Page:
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As good as it is, speech recognition software is still better suited for some situations and users than for others.

Read this article to see how relevant and helpful it may be to you.

 
 
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Is Speech Recognition Suitable For You

Can this software help make you more productive?
 

The dream of sitting back in one's chair and dictating direct to computer everything that one formerly typed is appealing, but for most of us, unrealistic.

This is part of a series on speech recognition software.  See related articles listed on the right.

 

 

Reliable speech recognition is something that has been long sought after, but only recently is becoming practical on normal computers.

The extraordinary computing power of a modern home computer, and the evolving capabilities of speech recognition software now offer the promise, and almost the reality, of being able to effortless control and communicate with and via one's computer merely by talking normally to it.

Read on to understand what speech recognition is now capable of, and how to best use it in your own work environment.

Is Speech Recognition Suitable for You

It goes without saying that not all tasks are improved by using speech recognition software.

Clearly, speech recognition is at its best when it is replacing the need to type words on a keyboard.  Nearly all of us can speak faster than we can type (150+ words per minute for speaking, 60 or fewer words per minute for typing), and so (at least in theory - see discussion below about creative thought) talking rather than typing should make us more productive.

Non typing tasks

But using a computer is more than just simply typing text.  We have to move between programs, to scroll up and down; we need to move between fields on forms, we need to click on buttons, we need to edit and correct text that we have earlier typed.  Even when we are typing text, it isn't always in large sections, but sometimes it is cut up into lots of small pieces.

The good news is that there are ways and workarounds to perform all these tasks using speech recognition.  The bad news is that almost always, using speech recognition to perform these tasks is more cumbersome, clumsy, and slow than reaching for our mouse, pushing the cursor around the screen, and possibly banging away at a few keys on the keyboard too.

When it comes to tasks done with a mouse, voice control is seldom as good as pushing the mouse around by hand.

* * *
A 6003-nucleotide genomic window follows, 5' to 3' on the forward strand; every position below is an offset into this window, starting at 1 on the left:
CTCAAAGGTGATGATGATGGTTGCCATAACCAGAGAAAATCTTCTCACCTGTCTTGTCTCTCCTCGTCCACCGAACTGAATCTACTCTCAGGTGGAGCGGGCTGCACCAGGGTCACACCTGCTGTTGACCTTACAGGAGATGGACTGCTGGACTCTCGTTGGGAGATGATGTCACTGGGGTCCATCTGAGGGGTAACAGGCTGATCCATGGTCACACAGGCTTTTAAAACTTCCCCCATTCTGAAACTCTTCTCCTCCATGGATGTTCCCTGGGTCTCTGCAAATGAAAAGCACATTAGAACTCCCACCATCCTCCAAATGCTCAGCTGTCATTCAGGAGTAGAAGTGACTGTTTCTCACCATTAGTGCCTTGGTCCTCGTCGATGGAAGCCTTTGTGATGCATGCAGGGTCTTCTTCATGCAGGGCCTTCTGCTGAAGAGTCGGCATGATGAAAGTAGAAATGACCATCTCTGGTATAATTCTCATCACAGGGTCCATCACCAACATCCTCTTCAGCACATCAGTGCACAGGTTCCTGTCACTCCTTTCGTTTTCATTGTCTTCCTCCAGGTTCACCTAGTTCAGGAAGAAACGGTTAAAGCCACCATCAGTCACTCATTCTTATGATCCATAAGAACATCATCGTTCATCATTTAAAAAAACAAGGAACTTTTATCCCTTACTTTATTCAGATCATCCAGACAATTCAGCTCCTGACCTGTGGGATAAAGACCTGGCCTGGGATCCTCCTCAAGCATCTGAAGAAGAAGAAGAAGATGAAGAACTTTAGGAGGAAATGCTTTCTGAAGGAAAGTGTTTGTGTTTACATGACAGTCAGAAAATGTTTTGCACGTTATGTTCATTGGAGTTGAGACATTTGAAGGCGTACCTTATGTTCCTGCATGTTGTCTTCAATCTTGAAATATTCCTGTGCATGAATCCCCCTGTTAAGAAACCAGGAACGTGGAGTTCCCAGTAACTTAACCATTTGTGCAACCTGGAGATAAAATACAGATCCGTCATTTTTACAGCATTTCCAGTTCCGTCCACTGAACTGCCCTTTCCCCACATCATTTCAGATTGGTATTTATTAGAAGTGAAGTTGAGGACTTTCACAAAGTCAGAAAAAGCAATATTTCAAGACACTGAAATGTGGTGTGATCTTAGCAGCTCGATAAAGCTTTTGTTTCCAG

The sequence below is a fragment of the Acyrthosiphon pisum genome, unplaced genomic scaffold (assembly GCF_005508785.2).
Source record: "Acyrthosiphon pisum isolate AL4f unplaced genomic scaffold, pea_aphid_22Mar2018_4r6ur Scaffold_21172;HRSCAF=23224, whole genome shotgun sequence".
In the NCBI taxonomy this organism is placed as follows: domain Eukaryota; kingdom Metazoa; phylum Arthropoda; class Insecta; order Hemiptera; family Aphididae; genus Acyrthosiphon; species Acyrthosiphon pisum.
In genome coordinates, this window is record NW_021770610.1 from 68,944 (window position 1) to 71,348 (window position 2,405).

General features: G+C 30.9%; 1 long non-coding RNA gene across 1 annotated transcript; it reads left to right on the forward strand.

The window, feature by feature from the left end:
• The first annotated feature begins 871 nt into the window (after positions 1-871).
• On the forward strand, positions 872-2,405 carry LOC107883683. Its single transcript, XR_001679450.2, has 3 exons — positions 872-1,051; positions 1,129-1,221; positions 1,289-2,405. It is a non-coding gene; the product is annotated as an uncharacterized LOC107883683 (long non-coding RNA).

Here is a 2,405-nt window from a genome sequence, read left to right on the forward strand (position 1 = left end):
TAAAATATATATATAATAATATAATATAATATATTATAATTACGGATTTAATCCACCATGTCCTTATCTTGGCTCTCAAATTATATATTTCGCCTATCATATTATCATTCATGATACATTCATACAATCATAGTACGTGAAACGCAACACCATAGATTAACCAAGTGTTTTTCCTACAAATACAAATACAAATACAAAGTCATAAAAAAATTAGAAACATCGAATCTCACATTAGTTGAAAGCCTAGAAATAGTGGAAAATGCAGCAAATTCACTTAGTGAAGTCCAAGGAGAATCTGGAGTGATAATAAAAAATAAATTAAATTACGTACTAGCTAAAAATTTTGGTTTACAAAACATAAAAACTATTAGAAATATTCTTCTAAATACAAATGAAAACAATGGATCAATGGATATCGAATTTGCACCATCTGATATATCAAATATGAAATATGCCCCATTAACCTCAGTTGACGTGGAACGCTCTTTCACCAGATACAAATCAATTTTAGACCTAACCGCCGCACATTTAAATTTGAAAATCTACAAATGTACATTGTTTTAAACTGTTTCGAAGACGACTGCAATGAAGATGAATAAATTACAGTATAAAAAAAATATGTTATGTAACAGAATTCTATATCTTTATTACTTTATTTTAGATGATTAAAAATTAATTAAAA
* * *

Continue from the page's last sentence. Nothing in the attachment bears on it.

Special words and phrases

It also goes without saying that the computer needs to know a word before it can recognize it.  If you use a lot of special technical terms, this may pose two problems.  The first problem is that the computer simply does not know the word you are using - this can usually be corrected by adding it to the computer's vocabulary.

The second problem is more obstinate.  Even if the computer is taught the word, it cannot be taught the word's meaning quite so readily, which makes it more difficult for the computer to guess when this new word may be the word you are actually using it in a sentence.

There are special vocabularies for the legal and medical professions that provide turnkey solutions to people in these fields.

Still more considerations

It should also go without saying that the computer needs to be able to hear you clearly and recognize/understand your speech.  Yes, of course this means that you must speak clearly to start with.  It also means that you should use as good a microphone as possible, and positioned appropriately.

It also means that you should be in a moderately quiet environment where they will not be other background sounds to "distract" the computer and to interfere with its ability to clearly here and recognize what you are saying.  If you have your own office, and few interruptions or external noises, then speech recognition works well for you.  If you are in a large open plan area, and the photocopier or water cooler is immediately behind you,  then speech recognition is not so well suited.

A related concept is the privacy of the material you are dictating.  No one knows what you are typing when you are using a keyboard, but anyone who can hear you knows exactly what you are saying when you are dictating to a speech recognition system and possibly also playing back some sections of what you said.

Speech Recognition and Creativity

This is an issue that you may not even think about up front.

As regards the issue of creative thought, I can only speak from personal experience.  I am a very fast touch typist, and over many decades and countless millions of words, touch typing has become automatic and instinctive to me, in the same manner as is walking.  Just like when we are walking somewhere, we are not concentrating on moving our legs and where we put our feet, we just look to where we are going and walk there "automatically", so too is typing like that for me.  There is no interference between having a thought and putting it onto the computer screen.  The fingers work by themselves, indeed sometimes I can even talk to someone about one thing while typing a different thing on the computer.